“Do what you love” was Joel Sartore’s
message to the Ralston High School graduating Class of 2000. As a graduate of Ralston High himself, Sartore had returned to share his story about the importance
and joy of following one’s dream. By
that time, Sartore was already a National Geographic
photographer, so one could imagine that the spark to create the Photo Ark
project was present when he spoke to the graduates in 2000.
 As founder of the National Geographic Photo Ark project, Sartore is living what he so passionately encouraged the Ralston Class of 2000 to pursue -- “do what you love.” I believe this guiding principle shines through Sartore’s work in the photography and rich layers of The Photo Ark.
 Sartore and National Geographic are in the 15th year of a 25 year project to travel around the world to create portraits of every animal species in human care today, species whose future is uncertain. To date, Sartore has traveled to 40 countries and photographed more than 10,000 species. He shares nearly 300 of them in the Photo Ark, Vanishing.
 Sartore has created stunning portraits of animals whose essence and, in some cases, personalities shine through. Each photo is accompanied by a brief narrative about the animal, its habitat and its international IUCN classification (e.g., Critically Endangered, Endangered, Vulnerable). The solid black or white background of each portrait creates a dramatic photo which not only compels the viewer to focus directly on the animal, but also serves as a subtle reminder that its habitat is disappearing.
 The Photo Ark, Vanishing also tells a tragic story about the impact of logging, poaching, pathogens, climate change, over-fishing and acidification. It helps us learn about the impact of palm oil production, folk remedies and rising seas, the true cost of coffee, the songbird crisis and the aftermath of mining. All sobering stories whose challenges seem insurmountable.
 But Sartore believes there are actions and activities that give him “great hope” and which would allow us to turn things around. The internet, Conservation Heroes, the EDGE Fellow initiative, are some of the strategies detailed, in addition to a host of actions that we could implement as individuals. Sartore believes “the connectivity of the internet has the potential to let the world know about the biggest threats in real time.” We learn about the people who Sartore calls “Conservation Heroes”- dedicated individuals whose careers are focused on “keeping the species of our planet alive, healthy, breeding, and in some cases, even strong enough to return to native habitats.” And then there are the National Geographic and Zoological Society of England EDGE Fellows who support on-the-ground conservation efforts to help save creatures featured in Photo Ark, Vanishing.
 The Photo Ark project takes on even greater significance and immediacy as we continue to learn of the loss of habitat and animals due to the fires in Australia. Current estimates are that 1 billion animals have died and over 12 million acres have burned.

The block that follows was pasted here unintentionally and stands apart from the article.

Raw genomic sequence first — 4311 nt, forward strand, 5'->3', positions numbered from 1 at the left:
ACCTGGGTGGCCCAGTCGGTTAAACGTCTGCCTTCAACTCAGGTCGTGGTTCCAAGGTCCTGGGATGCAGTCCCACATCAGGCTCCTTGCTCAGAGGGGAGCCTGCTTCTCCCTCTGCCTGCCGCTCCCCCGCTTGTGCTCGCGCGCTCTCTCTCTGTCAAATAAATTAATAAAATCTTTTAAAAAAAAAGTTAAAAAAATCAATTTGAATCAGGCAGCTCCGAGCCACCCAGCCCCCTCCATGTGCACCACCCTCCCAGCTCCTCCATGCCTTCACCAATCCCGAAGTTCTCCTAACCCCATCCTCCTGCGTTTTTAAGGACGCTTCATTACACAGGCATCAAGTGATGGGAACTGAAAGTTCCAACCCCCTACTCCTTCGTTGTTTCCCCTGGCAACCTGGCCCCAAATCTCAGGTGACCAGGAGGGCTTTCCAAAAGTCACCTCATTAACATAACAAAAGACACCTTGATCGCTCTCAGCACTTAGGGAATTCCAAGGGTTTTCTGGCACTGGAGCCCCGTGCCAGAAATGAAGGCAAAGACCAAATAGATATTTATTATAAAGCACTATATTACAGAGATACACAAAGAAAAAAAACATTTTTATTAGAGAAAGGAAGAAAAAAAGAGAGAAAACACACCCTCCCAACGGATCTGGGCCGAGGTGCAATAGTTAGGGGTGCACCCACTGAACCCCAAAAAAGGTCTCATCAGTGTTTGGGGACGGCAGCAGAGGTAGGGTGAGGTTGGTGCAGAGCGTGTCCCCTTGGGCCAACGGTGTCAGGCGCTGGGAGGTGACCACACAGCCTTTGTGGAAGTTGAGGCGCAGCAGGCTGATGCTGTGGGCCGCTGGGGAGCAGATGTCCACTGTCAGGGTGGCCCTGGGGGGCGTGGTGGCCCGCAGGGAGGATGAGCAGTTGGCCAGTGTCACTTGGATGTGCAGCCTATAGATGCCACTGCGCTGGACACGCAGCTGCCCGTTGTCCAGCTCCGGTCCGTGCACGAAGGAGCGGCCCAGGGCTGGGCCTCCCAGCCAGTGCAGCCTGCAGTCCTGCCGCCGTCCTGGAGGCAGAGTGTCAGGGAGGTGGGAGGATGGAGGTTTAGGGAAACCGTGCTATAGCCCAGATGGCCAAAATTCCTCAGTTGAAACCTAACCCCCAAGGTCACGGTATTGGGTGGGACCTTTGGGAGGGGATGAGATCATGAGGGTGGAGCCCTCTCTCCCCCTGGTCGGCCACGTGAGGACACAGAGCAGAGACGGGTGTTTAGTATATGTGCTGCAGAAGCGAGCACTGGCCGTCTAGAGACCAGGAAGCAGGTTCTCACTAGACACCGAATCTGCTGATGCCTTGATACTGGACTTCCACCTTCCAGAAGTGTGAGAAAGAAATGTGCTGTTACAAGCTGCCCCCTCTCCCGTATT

It is clear that Sartore’s extraordinary commitment to the Photo Ark project is fueled by doing something he loves and that his institutional partner, National Geographic, has the same commitment. This book is not only beautiful, but provides important and compelling statistics, resources and suggestions for action. As Sartore says, “nature doesn’t need us, we need nature.”
Carolyn Roby is retired Senior Vice President of a large corporate philanthropic foundation and continues her work as an artist and community leader.
 A few words from the lens of a theologian: These books make clear that the problems of the environment and the life it supports are vast. It is essential that we understand how these systems intersect so that we can best discern how to act effectively and quickly. But recognizing the breadth and the interconnectedness of these issues can also be overwhelming, even immobilizing. We ask ourselves, how are we to grasp the complexity of the issues and the immensity of the harm? How, truly, do we grasp it, let alone act? How do we avoid lapsing into numbness and fatalism?
 I would argue that Sartore’s book combats numbness. It jolts us. It returns us very simply to the individual. To the individual whose eyes we cannot escape. Whose demands pierce our soul. It is the “face of the other” (a la Levinas) who calls to us, and indeed commands our attention. If we believe, as did Luther, that God is everywhere present, including in nature, then can we open ourselves to see the face of God in each of these fellow creatures?
 Most certainly, this cry from our neighbor/creature is not the prescription for how to act, it is the call to act. It is the inspiration and motivation that turns us in hope to the resources that we once thought overwhelmed us. In Sartore’s vision, what you love can change the world.
Nancy Arnison is a theologian and international human rights lawyer.
Articles published in the journal reflect the perspectives and thoughts of their authors and not necessarily the theological, ethical, or social stances of the Evangelical Lutheran Church in America.
© February/March 2020
Journal of Lutheran Ethics
Volume 20, Issue 1